Boston High School: Fairfield University

Central Cath.'s Nelson commits to Fairfield

August, 26, 2013
8/26/13
4:10
PM ET
Central Catholic senior guard Tyler Nelson made a verbal commitment to Fairfield University on Monday afternoon, he told ESPN Boston.

Nelson, a 6-foot-2 sharpshooter, averaged 17.2 points per game last season for Central Catholic, leading the Red Raiders to the Division 1 North championship and garnering his second consecutive ESPN Boston All-State nomination.

This summer, playing for Boston Amateur Basketball Club (BABC), Nelson picked up offers from Jacksonville, George Washington, Vermont, Fairfield and Binghamton. Dartmouth offered him in January.

He narrowed his choices down to Fairfield, Binghamton, and Dartmouth, and ultimately chose the Stags.

“I recently have been thinking about it a lot, and I wanted to make my decision before the beginning of my senior year. I narrowed it down to three schools who [sic] were at a level of play I could play at and get a good education,” Nelson said following his commitment.

He visited Fairfield, unofficially, earlier in the summer, and came away impressed with what the school and the basketball program had to offer. He’ll visit Fairfield, officially, on Sept. 5.

“I really enjoyed the unofficial visit to campus, and I like the coaches a lot…I’ll have a good chance to play a lot as a freshman.”

Nelson was one of the most feared scorers on the Nike EYBL summer circuit, shooting 46.8 percent from behind the three-point line. While he admits the long summer schedule wore him down quite a bit, especially towards the end, he was able to reap the benefits and draw in widespread Division 1 attention.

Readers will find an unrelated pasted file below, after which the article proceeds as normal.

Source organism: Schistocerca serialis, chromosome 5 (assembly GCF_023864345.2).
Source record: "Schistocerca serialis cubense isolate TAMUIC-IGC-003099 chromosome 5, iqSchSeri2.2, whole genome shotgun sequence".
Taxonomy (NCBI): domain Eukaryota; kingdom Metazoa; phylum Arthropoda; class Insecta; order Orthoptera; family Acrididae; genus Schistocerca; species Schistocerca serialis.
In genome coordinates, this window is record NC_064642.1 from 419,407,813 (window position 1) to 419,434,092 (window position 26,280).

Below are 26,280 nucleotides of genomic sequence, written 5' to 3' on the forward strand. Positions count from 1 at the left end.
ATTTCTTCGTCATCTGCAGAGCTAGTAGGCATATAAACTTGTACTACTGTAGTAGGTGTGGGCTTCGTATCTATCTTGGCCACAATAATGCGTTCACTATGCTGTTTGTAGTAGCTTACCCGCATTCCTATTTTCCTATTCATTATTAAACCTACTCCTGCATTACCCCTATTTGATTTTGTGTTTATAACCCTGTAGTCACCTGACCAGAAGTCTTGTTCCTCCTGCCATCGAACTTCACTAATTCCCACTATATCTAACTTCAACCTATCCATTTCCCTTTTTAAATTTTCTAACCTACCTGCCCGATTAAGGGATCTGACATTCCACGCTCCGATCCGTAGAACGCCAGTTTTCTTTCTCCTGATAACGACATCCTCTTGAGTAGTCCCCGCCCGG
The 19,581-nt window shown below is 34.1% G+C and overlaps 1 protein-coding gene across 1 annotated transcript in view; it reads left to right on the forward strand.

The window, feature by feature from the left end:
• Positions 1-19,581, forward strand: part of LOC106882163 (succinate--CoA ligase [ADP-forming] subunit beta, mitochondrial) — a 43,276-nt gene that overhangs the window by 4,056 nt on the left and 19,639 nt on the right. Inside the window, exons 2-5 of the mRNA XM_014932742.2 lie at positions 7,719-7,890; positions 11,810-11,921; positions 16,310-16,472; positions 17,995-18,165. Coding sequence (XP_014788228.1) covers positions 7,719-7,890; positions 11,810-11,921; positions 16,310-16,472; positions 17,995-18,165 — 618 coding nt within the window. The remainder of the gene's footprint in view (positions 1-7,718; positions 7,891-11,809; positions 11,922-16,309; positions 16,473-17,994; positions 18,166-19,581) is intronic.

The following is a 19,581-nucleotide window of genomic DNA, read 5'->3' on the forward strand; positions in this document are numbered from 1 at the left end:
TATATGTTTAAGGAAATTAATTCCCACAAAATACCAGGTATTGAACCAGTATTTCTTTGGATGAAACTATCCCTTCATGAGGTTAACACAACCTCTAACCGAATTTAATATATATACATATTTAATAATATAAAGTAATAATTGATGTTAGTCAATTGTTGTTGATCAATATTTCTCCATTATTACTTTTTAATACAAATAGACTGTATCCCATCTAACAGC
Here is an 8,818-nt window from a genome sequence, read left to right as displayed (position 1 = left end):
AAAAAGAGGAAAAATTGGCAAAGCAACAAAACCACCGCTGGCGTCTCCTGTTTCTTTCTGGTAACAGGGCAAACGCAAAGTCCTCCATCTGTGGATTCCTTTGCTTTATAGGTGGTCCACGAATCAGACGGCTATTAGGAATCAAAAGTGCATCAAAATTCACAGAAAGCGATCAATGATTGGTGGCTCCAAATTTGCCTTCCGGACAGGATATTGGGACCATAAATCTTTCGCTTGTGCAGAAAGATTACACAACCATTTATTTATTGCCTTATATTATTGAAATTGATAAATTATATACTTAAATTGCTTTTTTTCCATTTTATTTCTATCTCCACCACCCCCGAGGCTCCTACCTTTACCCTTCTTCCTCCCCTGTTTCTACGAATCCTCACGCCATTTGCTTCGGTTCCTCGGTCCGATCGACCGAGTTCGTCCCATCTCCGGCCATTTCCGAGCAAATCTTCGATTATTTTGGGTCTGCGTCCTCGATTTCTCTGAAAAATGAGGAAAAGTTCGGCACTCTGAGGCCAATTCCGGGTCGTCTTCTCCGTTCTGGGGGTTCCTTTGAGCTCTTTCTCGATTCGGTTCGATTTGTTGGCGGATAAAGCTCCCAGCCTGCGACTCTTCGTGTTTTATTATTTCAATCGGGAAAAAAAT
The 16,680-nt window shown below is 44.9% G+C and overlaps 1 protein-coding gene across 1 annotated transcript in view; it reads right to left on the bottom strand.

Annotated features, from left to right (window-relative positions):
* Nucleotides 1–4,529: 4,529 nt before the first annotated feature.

“I just played out of my mind, I played well at EYBL. I was scoring well against some really good teams. I was one of the leading scorers for my team. That’s where I really did all my damage,” he said.

Playing on a relatively young BABC squad for coach Leo Papile, Nelson said he was able to pick up plenty of pointers from his AAU coach about competitiveness.

“All he wants to do is win, he doesn’t care who plays good, who doesn’t care who does what. That’s a good mindset to have going into college…you just want to win.”

There is also a noticeable amount of relief from Nelson, as he can now focus on team goals: leading Central to a deep run in yet another loaded Division 1 North field. Coach Rick Nault’s Red Raiders will again be one of the area’s most talented teams.

“I’m really pumped, I’m looking forward to having a good senior year,” Nelson said, “We’re going to be a lot better than people are giving us credit for.”

He attributes Central’s high in-house expectations to Nault, whom Nelson says is constantly pushing him to be better. As the Assistant Principal and Dean of Students at Central, Nault’s high expectations of Nelson and the team come on and off the court.

“I’ve known him a long time, he’s my favorite coach I ever played for. He’s always been there pushing me, he pushes me every day in practice. In school he’s the same way.”